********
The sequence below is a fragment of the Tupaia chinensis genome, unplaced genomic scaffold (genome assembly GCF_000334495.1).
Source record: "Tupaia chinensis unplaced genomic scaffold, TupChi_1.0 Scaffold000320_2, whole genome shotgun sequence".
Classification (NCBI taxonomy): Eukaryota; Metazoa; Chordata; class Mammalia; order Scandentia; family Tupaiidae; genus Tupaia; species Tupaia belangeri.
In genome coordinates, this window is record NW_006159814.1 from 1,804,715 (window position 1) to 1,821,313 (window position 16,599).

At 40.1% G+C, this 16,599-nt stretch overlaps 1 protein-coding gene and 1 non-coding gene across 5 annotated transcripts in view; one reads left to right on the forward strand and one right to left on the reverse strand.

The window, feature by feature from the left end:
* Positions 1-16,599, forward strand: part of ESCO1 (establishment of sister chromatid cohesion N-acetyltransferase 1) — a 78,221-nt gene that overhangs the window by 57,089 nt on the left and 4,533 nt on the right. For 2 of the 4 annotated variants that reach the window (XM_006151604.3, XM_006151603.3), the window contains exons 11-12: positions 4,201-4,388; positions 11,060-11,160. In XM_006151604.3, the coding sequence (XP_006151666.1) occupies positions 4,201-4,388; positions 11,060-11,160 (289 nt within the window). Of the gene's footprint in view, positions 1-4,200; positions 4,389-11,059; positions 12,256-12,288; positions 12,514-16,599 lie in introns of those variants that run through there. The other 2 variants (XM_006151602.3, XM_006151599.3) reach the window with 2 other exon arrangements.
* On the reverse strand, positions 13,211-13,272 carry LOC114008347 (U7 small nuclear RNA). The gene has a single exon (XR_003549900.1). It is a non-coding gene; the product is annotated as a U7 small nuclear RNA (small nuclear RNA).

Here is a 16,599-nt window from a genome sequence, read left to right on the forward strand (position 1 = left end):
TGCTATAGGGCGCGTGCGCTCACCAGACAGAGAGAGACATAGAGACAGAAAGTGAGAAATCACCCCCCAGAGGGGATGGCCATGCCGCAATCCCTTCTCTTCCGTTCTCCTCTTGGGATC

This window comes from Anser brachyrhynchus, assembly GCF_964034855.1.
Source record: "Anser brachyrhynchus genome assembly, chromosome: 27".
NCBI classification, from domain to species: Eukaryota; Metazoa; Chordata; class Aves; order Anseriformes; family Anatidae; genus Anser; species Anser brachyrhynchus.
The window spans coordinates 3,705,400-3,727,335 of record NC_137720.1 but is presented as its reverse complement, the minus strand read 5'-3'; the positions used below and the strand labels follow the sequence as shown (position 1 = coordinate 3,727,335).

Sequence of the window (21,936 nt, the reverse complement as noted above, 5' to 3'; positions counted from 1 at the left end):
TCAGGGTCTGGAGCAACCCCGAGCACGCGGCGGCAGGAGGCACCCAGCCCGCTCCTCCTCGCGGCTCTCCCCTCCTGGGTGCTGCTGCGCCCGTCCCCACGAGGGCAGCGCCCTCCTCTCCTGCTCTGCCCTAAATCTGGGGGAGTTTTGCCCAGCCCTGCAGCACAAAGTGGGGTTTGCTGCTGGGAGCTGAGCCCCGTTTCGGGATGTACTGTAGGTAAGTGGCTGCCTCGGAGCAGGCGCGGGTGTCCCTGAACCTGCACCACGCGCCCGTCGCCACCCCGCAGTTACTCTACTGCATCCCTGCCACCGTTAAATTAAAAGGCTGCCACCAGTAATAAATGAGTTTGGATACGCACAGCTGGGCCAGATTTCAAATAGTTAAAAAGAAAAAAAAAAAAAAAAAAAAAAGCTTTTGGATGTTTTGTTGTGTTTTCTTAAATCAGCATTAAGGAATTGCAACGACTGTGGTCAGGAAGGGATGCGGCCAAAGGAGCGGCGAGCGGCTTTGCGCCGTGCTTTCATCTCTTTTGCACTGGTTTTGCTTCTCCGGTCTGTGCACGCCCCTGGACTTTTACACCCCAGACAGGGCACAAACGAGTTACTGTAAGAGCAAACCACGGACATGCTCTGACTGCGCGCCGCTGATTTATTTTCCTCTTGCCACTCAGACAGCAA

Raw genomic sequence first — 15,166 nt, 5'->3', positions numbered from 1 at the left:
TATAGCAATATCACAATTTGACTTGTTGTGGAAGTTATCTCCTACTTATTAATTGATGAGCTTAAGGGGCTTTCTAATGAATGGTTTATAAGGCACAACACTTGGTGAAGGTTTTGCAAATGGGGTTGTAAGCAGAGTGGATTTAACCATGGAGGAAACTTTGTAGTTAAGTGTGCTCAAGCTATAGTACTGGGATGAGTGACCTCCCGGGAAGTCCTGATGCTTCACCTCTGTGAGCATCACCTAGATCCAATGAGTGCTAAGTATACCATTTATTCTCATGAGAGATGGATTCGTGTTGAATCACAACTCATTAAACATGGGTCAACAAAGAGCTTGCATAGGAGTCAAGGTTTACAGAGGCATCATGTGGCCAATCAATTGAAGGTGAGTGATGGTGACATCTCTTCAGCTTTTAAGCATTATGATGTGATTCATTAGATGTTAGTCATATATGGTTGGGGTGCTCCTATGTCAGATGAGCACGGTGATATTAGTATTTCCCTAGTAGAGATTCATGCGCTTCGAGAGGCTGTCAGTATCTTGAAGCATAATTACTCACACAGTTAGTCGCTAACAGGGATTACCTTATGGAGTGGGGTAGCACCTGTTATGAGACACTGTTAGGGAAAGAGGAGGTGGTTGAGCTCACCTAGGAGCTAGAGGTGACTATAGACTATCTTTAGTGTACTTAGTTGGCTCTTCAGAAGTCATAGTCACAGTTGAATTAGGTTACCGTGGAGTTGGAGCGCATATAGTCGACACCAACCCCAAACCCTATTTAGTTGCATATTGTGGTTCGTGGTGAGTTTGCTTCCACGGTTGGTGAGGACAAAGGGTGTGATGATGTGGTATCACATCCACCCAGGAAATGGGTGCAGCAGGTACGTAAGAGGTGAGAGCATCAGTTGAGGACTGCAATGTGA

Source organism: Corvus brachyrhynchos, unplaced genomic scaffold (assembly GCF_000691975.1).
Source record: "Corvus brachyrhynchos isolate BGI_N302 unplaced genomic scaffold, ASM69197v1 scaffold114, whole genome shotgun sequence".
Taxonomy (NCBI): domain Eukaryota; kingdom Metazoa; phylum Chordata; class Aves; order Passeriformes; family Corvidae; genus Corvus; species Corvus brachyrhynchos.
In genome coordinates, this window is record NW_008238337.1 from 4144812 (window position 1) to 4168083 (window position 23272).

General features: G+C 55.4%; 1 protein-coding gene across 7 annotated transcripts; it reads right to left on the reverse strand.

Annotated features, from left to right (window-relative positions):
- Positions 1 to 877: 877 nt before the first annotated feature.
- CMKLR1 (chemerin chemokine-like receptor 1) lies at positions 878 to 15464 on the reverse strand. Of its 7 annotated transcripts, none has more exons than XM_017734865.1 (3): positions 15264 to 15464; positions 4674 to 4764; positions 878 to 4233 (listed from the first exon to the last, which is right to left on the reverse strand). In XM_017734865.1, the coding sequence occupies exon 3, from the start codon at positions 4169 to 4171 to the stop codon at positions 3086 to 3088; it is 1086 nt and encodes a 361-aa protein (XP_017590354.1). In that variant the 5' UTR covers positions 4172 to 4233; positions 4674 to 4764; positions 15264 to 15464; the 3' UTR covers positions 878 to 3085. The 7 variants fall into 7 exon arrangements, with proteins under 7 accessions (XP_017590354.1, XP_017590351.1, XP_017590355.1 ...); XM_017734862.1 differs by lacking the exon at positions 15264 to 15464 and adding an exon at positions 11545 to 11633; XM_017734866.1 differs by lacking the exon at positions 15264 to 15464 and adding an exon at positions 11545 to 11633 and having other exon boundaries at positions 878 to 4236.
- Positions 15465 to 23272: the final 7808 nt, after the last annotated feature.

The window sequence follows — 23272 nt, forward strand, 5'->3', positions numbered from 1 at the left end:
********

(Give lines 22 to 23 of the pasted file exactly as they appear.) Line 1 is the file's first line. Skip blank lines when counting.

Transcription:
In genome coordinates, this window is record NW_008238337.1 from 4144812 (window position 1) to 4168083 (window position 23272).

General features: G+C 55.4%; 1 protein-coding gene across 7 annotated transcripts; it reads right to left on the reverse strand.